Leica Q Titanium Gray, Summaron-M give homage to the old

JC Torres - Oct 20, 2016, 3:00 am CDT
Leica Q Titanium Gray, Summaron-M give homage to the old

More than a year ago, Leica unveiled the Leica Q, an impressive compact camera that, despite its size, boasted of a full-frame sensor. You’d think that, by now, it would have a Q II in the wraps. Apparently not. Instead, the famed camera maker has opted not to change a working formula, settling instead for changing appearances only with the Leica Q Titanium Gray, though with significant impact, nonetheless. And to emphasize that old doesn’t mean obsolete, it is launching the new Summaron-M 28 mm f/5.6 wide-angle lens as a throwback to a 50s product.

Although modified only externally, the Leica Q Titanium Gray isn’t a simple paint job over the standard model. It does, of course, now sport a titanium-gray finish on the top, bottom, and back plates of the camera, contrasting and complementing its black body. There are, however, new aesthetic features also not found in the older, all-black camera, like red engravings for feet scale and focal length and, perhaps most significant, a carrying strap made from the same strong material used in climbing ropes.


The rest of the Titanium Gray camera is exactly the same as the original Leica Q, which means a 24 megapixel full-frame CMOS sensor, Leica-Summilux 28 mm f/1.7 lens, and super fast autofocus. What it doesn’t have, however, is the lower price tag. No specific details yet, but the Leica Q Titanium Gray is expected to cost as much as $4,700 when it launches in November.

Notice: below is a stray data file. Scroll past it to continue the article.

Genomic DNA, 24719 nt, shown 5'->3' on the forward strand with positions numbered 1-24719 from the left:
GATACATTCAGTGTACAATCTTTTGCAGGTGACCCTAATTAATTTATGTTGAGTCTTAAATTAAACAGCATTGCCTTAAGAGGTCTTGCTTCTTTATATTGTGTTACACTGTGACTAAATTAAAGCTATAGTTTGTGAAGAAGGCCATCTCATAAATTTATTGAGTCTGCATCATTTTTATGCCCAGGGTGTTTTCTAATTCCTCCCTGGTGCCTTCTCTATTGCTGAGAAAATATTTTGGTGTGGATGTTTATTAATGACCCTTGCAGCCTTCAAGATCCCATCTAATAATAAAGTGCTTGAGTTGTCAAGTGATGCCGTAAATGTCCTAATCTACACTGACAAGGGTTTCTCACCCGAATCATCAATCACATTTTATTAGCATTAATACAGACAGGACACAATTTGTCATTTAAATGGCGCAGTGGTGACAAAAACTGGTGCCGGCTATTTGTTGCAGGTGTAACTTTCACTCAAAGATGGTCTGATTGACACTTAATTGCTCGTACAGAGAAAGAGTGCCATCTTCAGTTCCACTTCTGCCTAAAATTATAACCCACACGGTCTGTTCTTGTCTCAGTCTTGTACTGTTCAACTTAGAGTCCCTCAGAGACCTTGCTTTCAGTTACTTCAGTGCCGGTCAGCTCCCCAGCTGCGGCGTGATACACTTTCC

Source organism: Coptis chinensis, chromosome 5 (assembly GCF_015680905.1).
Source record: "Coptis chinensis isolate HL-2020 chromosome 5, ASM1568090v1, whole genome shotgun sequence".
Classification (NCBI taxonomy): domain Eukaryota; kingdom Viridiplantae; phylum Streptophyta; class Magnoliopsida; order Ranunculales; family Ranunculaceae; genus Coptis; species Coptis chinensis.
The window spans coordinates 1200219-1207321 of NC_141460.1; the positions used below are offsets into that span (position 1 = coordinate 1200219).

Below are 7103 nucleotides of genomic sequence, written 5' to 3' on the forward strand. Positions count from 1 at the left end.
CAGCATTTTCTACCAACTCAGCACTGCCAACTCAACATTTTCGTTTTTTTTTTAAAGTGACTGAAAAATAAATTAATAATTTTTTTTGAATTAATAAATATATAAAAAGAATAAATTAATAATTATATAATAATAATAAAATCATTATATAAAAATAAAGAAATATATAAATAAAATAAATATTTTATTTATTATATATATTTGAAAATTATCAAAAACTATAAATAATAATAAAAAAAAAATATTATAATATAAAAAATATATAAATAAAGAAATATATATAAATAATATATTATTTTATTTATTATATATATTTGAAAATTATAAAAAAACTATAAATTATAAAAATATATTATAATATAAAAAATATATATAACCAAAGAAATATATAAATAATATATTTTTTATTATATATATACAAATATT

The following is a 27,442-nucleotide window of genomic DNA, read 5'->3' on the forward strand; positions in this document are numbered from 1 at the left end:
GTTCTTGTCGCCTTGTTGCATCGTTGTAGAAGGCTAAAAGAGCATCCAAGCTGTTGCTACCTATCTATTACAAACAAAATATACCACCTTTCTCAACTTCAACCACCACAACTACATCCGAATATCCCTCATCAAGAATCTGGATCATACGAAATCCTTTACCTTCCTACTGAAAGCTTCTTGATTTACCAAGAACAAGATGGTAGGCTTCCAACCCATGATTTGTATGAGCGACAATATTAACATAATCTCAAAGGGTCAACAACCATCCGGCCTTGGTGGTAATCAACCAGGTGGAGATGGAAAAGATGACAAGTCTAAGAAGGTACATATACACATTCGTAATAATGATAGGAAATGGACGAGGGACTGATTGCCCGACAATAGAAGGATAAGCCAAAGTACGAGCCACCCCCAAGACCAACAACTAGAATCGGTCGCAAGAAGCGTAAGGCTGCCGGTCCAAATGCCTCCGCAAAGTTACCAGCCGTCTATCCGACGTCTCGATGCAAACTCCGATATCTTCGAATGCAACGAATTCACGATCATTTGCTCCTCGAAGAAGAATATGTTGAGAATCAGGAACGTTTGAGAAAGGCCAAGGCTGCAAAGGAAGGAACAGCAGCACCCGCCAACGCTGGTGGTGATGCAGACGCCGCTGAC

Playing again on the “old is new” theme, Leica has announced the upcoming Summaron-M 28 mm f/5.6 wide-angle lens. Fans of the brand might be familiar with a similar Summaron lens that was in production from 1955 to 1963, a popular and tiny wide-angle lens at that time. The Summaron-M is exactly the same, except slightly modified for modern aesthetics, digital capabilities, and compatibility with Leica’s M optics.


The Summaron-M even features the same internal mechanisms and optical design as its predecessor, making it an almost exact replica, brought from the past into modern times. That means that the lens will be great for “stealth” photography, given how small and inconspicuous it is.

No availability details have been disclosed yet, but Leica advises interested buyers to pre-order ASAP as the Summaron-M, almost like the original Summaron, will be in high demand and short supply.

SOURCE: Leica (1), (2)
Images courtesy of Digital Photography Review

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